The Amplified New Testament
translators of The Amplified New Testament appear to have made a sincere
endeavor to treat their project with proper awe and respect, they
blighted it from the commencement by selecting the Greek Text of
Westcott and Hort as their basic text.
We are at a loss to understand the blindness of
translator after translator who fails to perceive the inherent weakness
of any translation based upon the Codex Vaticanus and the Codex
Sinaiticus. It seems that fashion has become such a determining factor
in the selection of the basic Greek manuscript to be used by modern
translators that it takes these translators beyond the bounds of reason.
Perhaps peer pressure has become a deciding factor. In many academic
circles, whether scientific, literary, economic, or theological, such
facts play a dominant role. In this case, it is hoped that the use of
the fashionable will give way to insistence upon the accurate.
Thus while the translators protest that they have
remained true to the original Greek, in point of fact this accuracy
proved to be an impossibility because of their choice of a faulty Greek
While The Amplified New Testament includes many of
the passages omitted from most modern translations, it places them in
italics. The reader is informed that the words placed in italics are
those which, although attributed in former times to Scripture, have been
discovered by recent scholarship to be later additions to the Word of
God, unapproved by the writer of the sacred message. If the reader
accepts such a view, he will ignore as worthless all passages presented
In the use of italics the translators of The
Amplified New Testament have adopted a similar procedure to that of some
other translators, including some who translated into languages other
than English. These have placed those passages which they deny to be
part of Holy Writ in parentheses.
In addition to including many of the defects inherent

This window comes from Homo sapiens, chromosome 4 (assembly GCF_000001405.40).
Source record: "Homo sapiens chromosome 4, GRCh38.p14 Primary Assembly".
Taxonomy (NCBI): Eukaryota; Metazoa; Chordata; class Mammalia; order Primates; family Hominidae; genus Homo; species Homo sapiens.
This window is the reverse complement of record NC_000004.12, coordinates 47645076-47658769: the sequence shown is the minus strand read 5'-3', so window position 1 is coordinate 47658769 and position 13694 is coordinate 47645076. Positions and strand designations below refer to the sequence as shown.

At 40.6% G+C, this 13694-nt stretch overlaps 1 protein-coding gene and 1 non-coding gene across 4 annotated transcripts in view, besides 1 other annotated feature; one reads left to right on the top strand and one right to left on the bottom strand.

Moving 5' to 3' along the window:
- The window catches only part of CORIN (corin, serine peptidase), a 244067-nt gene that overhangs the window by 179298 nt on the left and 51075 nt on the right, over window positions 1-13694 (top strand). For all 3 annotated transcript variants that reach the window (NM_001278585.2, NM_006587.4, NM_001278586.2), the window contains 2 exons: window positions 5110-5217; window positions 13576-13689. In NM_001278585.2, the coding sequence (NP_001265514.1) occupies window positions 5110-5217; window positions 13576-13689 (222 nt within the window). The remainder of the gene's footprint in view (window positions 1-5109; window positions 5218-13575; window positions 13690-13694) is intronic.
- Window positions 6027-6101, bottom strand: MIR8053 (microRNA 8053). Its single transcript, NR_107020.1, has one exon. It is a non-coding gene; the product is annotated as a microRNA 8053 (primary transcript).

in other modern versions, the translators alter Scripture in other ways.
One example is cited:
We shall all stand before the judgment seat of
Christ. Romans 14:10, KJV
For we shall all stand before the judgment seat of
God. Romans 14:10, The Amplified New Testament
This translation diminishes Christís authority as
Judge of this world, for most readers would interpret "God" to mean in
this passage "God the Father."
We question the right of the authors to amplify the
Word of God. Is that not the duty of the Holy Spirit rather than of man?
Howbeit when he, the Spirit of truth, is come, he
will guide you into all truth. John 16:13, KJV
On the other hand, translators of The Amplified New
Testament indicated that rather than preparing a literal translation,
they have prepared one in which hidden meanings which they have deemed
to lie behind some words, are brought out. We believe it is the
prerogative of the Holy Spirit to enlighten the minds of sincere
students of Godís Word if such hidden meanings exist. We have confidence
that our God permitted words to be written which possessed a plain
meaning which could be understood by Godís earnest servants without the
"wisdom" of others. There is a very real danger that the altruistic aim
of clarifying "mysterious" words could, in fact, open the way for the
translator, however unwittingly, to insert his own presuppositions and
biases into the Book of God.